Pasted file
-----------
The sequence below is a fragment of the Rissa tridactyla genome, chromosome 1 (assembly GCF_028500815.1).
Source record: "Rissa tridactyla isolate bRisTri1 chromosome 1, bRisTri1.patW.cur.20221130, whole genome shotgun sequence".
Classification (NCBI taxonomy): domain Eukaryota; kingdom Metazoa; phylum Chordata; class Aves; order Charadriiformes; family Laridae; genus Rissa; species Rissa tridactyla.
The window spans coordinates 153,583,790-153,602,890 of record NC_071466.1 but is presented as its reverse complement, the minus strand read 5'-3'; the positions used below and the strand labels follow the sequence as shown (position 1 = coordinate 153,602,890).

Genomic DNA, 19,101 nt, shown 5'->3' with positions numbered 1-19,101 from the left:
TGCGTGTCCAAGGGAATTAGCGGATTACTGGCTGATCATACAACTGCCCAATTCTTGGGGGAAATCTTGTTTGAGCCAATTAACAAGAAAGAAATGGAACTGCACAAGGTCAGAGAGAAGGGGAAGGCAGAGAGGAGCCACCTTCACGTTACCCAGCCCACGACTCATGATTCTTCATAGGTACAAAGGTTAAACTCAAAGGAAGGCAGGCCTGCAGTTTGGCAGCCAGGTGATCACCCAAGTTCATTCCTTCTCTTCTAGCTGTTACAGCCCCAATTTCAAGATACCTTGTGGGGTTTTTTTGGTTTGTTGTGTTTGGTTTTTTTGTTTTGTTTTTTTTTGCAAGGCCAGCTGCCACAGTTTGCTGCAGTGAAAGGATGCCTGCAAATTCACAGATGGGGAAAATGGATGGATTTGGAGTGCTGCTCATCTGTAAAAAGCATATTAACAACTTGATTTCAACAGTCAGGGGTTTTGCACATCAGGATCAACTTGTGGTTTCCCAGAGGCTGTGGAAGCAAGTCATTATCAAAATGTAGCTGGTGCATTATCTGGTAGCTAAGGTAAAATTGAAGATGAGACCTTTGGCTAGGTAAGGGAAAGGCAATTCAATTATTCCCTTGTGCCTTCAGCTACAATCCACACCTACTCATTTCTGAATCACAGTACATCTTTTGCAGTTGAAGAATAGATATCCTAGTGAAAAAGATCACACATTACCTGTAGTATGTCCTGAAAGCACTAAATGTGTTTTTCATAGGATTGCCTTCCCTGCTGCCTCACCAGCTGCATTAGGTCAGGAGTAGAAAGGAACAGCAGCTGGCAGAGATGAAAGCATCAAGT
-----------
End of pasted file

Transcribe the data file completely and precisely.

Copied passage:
The sequence below is a fragment of the Rissa tridactyla genome, chromosome 1 (assembly GCF_028500815.1).
Source record: "Rissa tridactyla isolate bRisTri1 chromosome 1, bRisTri1.patW.cur.20221130, whole genome shotgun sequence".
Classification (NCBI taxonomy): domain Eukaryota; kingdom Metazoa; phylum Chordata; class Aves; order Charadriiformes; family Laridae; genus Rissa; species Rissa tridactyla.
The window spans coordinates 153,583,790-153,602,890 of record NC_071466.1 but is presented as its reverse complement, the minus strand read 5'-3'; the positions used below and the strand labels follow the sequence as shown (position 1 = coordinate 153,602,890).

Genomic DNA, 19,101 nt, shown 5'->3' with positions numbered 1-19,101 from the left:
TGCGTGTCCAAGGGAATTAGCGGATTACTGGCTGATCATACAACTGCCCAATTCTTGGGGGAAATCTTGTTTGAGCCAATTAACAAGAAAGAAATGGAACTGCACAAGGTCAGAGAGAAGGGGAAGGCAGAGAGGAGCCACCTTCACGTTACCCAGCCCACGACTCATGATTCTTCATAGGTACAAAGGTTAAACTCAAAGGAAGGCAGGCCTGCAGTTTGGCAGCCAGGTGATCACCCAAGTTCATTCCTTCTCTTCTAGCTGTTACAGCCCCAATTTCAAGATACCTTGTGGGGTTTTTTTGGTTTGTTGTGTTTGGTTTTTTTGTTTTGTTTTTTTTTGCAAGGCCAGCTGCCACAGTTTGCTGCAGTGAAAGGATGCCTGCAAATTCACAGATGGGGAAAATGGATGGATTTGGAGTGCTGCTCATCTGTAAAAAGCATATTAACAACTTGATTTCAACAGTCAGGGGTTTTGCACATCAGGATCAACTTGTGGTTTCCCAGAGGCTGTGGAAGCAAGTCATTATCAAAATGTAGCTGGTGCATTATCTGGTAGCTAAGGTAAAATTGAAGATGAGACCTTTGGCTAGGTAAGGGAAAGGCAATTCAATTATTCCCTTGTGCCTTCAGCTACAATCCACACCTACTCATTTCTGAATCACAGTACATCTTTTGCAGTTGAAGAATAGATATCCTAGTGAAAAAGATCACACATTACCTGTAGTATGTCCTGAAAGCACTAAATGTGTTTTTCATAGGATTGCCTTCCCTGCTGCCTCACCAGCTGCATTAGGTCAGGAGTAGAAAGGAACAGCAGCTGGCAGAGATGAAAGCATCAAGT